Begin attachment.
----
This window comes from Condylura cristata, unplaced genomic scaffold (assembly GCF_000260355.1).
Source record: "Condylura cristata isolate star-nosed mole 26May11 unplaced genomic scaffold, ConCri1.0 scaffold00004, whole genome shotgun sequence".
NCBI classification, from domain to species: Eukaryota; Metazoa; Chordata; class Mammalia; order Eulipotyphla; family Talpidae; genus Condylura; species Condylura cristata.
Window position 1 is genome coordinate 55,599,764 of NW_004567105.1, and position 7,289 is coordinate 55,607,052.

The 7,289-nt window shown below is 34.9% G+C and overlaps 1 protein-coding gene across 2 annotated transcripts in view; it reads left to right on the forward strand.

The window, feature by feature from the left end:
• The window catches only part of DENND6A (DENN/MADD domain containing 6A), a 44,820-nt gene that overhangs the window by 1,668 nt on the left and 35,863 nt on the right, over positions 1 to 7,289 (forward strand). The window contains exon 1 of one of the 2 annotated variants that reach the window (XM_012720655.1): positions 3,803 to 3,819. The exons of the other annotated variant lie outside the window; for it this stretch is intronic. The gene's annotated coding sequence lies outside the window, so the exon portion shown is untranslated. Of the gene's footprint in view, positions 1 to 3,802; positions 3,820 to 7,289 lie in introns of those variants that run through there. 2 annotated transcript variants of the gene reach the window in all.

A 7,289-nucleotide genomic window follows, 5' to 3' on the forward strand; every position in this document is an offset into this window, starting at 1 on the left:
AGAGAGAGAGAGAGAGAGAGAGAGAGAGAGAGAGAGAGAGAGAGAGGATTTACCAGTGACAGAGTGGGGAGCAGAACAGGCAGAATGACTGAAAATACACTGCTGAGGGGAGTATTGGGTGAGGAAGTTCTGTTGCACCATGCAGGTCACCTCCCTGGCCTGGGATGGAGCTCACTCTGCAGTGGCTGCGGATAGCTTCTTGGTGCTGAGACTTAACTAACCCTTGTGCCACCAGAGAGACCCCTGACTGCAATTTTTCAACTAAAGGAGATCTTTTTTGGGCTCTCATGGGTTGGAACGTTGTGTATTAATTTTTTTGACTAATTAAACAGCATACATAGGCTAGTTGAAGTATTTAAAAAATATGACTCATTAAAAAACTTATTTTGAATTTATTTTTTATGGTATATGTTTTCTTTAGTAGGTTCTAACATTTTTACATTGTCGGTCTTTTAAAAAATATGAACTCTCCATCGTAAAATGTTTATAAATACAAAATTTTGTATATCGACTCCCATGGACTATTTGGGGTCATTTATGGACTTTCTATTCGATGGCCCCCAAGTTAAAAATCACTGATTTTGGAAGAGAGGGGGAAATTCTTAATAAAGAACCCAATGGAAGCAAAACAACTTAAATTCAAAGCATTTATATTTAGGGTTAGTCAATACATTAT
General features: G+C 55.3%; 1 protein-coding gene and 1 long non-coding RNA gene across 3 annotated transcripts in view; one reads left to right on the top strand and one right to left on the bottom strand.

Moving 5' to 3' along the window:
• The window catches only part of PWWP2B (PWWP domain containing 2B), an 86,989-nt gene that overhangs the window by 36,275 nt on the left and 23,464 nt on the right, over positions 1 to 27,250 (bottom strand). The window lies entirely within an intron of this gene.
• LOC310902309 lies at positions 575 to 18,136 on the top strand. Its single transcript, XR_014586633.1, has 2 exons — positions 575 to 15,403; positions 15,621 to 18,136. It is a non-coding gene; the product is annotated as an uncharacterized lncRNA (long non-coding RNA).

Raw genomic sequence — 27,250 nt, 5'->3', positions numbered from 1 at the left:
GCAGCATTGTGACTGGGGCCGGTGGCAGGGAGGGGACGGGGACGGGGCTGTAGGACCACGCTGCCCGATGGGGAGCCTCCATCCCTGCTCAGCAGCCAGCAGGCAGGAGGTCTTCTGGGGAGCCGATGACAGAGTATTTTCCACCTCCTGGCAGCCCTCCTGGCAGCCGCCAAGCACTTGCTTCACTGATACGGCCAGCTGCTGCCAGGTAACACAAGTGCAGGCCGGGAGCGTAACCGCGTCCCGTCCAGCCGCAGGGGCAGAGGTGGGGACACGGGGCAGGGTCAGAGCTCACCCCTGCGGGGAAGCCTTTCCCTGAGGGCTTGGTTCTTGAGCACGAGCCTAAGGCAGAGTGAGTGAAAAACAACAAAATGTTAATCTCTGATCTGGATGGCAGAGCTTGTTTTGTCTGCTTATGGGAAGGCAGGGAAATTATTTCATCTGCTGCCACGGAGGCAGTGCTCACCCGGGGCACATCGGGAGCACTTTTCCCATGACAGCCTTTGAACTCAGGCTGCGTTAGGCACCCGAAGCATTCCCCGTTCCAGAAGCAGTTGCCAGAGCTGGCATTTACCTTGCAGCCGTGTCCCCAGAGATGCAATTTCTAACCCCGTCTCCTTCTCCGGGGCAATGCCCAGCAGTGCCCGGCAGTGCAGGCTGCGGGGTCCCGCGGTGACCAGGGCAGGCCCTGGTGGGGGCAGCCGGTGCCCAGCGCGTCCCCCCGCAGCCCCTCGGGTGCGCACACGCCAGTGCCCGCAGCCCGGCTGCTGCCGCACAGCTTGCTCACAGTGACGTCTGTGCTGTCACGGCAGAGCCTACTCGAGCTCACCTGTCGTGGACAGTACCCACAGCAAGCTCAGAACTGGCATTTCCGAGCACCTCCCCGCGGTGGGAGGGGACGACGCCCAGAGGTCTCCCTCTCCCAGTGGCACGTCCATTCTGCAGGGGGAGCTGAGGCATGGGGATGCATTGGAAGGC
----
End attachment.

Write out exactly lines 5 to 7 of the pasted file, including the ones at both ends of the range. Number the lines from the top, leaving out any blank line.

The 7,289-nt window shown below is 34.9% G+C and overlaps 1 protein-coding gene across 2 annotated transcripts in view; it reads left to right on the forward strand.

The window, feature by feature from the left end:
• The window catches only part of DENND6A (DENN/MADD domain containing 6A), a 44,820-nt gene that overhangs the window by 1,668 nt on the left and 35,863 nt on the right, over positions 1 to 7,289 (forward strand). The window contains exon 1 of one of the 2 annotated variants that reach the window (XM_012720655.1): positions 3,803 to 3,819. The exons of the other annotated variant lie outside the window; for it this stretch is intronic. The gene's annotated coding sequence lies outside the window, so the exon portion shown is untranslated. Of the gene's footprint in view, positions 1 to 3,802; positions 3,820 to 7,289 lie in introns of those variants that run through there. 2 annotated transcript variants of the gene reach the window in all.